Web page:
Monday, January 7, 2008

Y tu mamá también (2001)

Y tu mamá también (And Your Mother Too) (2001) directed by Alfonso Cuarón

Gael Garcia Bernal's directorial debut Deficit (2007), which I saw at the Toronto International Film Festival last year, reminded me a great deal of this older film: the obtuseness of upper class privilege amidst the poverty and deprivations of Mexico, and, a representation of extreme class and racial differences between those Mexicans of European descent and those of Indian descent.

Tiny, perfect Bernal. So versatile and charismatic ... I can't think of three more different, textured performances in the recent past: the teenager Julio in Y tu mamá también, the Argentine revolutionary Che Guevera in The Motorcycle Diaries and Santiago, a Mexican badass in Babel.

During the Q&A with Bernal after the screening of Deficit, as the audience was filing out, one man behind me started to "scream" in a loud whisper of female hysteria "Ga-el! Ga-el!" The women nearby giggled nervously but he pretty much echoed what we were all thinking ...

This was the first Mexican film that made me consider the middle class of Mexico, how very different these lives were from the stereotypic images of the working class and "peasant" Mexicans that we are often presented with in American film and TV.

In the film, we meet Julio (Gael Garcia Bernal) and Tenoch (Diego Luna), two seventeen-year old Mexican boys of different classes. Julio is middle class, although in moments of conflict, Tenoch calls him a peasant and elicits a tirade of abuse from Julio. Tenoch's family is very wealthy. They are, for instance, invited to a wedding where the Mexican President is present.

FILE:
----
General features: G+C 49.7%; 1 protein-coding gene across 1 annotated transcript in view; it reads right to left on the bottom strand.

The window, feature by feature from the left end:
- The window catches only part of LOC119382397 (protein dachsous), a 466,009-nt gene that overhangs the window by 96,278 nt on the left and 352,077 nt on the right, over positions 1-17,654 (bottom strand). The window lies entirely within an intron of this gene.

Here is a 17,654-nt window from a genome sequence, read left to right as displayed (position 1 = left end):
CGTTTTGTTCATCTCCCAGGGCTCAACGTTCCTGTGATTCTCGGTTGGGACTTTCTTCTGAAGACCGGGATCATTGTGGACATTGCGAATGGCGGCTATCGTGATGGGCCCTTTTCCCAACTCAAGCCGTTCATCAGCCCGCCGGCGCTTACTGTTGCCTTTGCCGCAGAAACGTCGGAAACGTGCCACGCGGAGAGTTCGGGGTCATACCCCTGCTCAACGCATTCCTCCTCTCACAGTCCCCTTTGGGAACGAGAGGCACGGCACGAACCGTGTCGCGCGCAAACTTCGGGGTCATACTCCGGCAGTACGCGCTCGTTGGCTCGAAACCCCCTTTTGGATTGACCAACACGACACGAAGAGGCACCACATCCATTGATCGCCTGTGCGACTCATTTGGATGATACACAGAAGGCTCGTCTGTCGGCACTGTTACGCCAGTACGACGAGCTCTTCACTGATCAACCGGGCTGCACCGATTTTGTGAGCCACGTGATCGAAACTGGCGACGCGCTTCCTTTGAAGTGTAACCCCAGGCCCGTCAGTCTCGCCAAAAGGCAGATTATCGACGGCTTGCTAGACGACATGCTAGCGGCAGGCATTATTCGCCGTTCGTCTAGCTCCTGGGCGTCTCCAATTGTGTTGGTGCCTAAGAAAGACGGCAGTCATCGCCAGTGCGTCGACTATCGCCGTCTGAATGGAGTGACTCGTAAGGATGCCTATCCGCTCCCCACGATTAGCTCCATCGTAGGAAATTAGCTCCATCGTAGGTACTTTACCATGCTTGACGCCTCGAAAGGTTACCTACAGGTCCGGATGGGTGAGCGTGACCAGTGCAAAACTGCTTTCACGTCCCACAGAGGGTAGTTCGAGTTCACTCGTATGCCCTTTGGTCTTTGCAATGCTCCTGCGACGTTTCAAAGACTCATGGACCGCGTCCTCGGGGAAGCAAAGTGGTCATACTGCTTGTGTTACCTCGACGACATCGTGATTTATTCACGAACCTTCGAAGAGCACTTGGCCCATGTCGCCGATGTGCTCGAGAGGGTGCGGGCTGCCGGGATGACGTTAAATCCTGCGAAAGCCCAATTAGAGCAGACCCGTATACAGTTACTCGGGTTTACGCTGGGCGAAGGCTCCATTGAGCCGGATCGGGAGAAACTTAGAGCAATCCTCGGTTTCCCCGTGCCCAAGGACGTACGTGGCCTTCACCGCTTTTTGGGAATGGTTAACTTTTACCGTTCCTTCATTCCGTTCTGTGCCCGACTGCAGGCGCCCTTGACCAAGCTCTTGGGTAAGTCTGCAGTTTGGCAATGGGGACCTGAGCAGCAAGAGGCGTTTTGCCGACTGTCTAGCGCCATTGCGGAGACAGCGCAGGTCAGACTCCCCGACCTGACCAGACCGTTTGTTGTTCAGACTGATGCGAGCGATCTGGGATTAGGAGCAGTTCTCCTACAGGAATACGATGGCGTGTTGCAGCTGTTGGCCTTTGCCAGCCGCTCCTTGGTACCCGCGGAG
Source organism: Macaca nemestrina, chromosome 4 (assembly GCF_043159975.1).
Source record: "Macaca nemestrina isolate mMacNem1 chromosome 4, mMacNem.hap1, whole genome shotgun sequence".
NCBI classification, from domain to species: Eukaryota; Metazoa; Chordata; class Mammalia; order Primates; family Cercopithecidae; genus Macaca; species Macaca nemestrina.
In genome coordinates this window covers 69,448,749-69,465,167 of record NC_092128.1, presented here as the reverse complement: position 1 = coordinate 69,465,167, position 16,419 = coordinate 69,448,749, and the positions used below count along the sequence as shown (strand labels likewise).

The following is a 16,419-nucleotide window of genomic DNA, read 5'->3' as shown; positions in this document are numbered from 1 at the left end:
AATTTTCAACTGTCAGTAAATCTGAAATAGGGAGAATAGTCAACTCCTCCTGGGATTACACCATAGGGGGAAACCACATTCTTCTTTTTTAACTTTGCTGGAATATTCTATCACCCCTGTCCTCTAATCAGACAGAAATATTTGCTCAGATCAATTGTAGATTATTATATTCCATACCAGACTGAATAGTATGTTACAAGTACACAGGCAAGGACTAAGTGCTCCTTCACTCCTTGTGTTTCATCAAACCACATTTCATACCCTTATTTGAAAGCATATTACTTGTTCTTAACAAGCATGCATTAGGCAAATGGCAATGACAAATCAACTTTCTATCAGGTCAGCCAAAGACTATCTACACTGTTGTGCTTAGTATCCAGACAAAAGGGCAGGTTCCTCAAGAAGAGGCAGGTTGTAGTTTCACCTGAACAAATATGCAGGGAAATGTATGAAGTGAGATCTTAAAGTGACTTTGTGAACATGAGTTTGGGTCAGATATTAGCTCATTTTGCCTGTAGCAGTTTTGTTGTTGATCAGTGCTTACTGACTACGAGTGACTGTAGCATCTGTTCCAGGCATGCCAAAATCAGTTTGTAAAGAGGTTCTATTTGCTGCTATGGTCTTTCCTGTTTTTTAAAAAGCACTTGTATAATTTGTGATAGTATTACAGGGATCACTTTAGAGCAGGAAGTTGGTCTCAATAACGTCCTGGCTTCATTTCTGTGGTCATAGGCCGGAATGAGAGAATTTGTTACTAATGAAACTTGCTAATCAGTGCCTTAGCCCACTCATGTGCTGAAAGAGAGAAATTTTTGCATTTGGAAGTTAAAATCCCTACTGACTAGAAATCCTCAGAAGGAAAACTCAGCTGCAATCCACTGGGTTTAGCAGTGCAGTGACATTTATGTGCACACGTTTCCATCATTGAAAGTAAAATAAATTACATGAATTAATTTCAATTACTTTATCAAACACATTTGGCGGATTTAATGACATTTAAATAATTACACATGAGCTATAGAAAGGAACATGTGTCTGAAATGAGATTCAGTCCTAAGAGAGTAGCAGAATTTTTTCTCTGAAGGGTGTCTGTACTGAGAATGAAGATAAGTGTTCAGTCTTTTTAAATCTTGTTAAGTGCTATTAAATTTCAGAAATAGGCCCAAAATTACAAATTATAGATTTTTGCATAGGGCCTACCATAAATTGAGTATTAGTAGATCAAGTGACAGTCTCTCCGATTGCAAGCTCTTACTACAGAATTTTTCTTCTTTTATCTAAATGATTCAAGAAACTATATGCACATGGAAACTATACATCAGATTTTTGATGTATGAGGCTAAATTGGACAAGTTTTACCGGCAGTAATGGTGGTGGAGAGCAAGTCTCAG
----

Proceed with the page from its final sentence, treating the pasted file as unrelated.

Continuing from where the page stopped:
At that wedding, they meet Luisa (Maribel Verdú), a gorgeous twenty-eight year old Spaniard, whom we will soon learn is unhappily married to Jano, a distant cousin of Tenoch’s. The boys are self professed Charolastras, Mexican slang meaning "space cowboys", with eleven edicts that have to do with the predictable things that 17 year old boys are interested in: masturbation, girls, fidelity to each other, male friendship.

The boys, now slightly drunk and very turned on by Luisa, impetuously invite her to accompany them on a road trip to Boca del Cielo (Heaven’s Mouth), a non-existent beach with an appropriately romantic name. A few days later, Luisa, receives some difficult news and coupled with revelations of Jano's newest infidelities accepts their offer.

On the way, the boys vie for Luisa's attentions, reveal their experiences with girls (or lack thereof), and, are alternately seduced by the unhappy Luisa who shows them a trick or two in that area. As one review phrased it, Luisa is the "catalyst of self-discovery" for the boys in more than one way.

But director Cuarón is clever at subtly revealing the "real" Mexico underneath the privilege and infantile squabbling of the three. On the road, they obliviously pass ordinary Mexicans being harassed by the police and the military, see the poverty and the devastation of the countryside and encounter the generosity of rural people. They seem inured to it all, with the boys arguing whose penis is bigger or who was a bigger traitor when they screwed the other's girlfriend. Luisa, although older is no better at times, haranguing the boys about their sexual ineptitude, immaturity and their obvious betrayal of their own charolastra ideals.

When they accidentally come upon a beach whose name actually is Boca del Cielo they all seem to find some stability. Luisa is at peace, deciding to stay on with the humble fisherman and his family they have met. The boys get to know each other a little better than they had anticipated in unexpected ways. However, when they return home their new intimacy unnerves them and they never share the closeness they had before the trip. They meet one last time and Tenoch reveals one last devastating detail about Luisa that Julio did not know.

I loved it and I loved Bernal as a vacuous, spoiled teenager who is changed forever by Luisa and this trip through Mexico.

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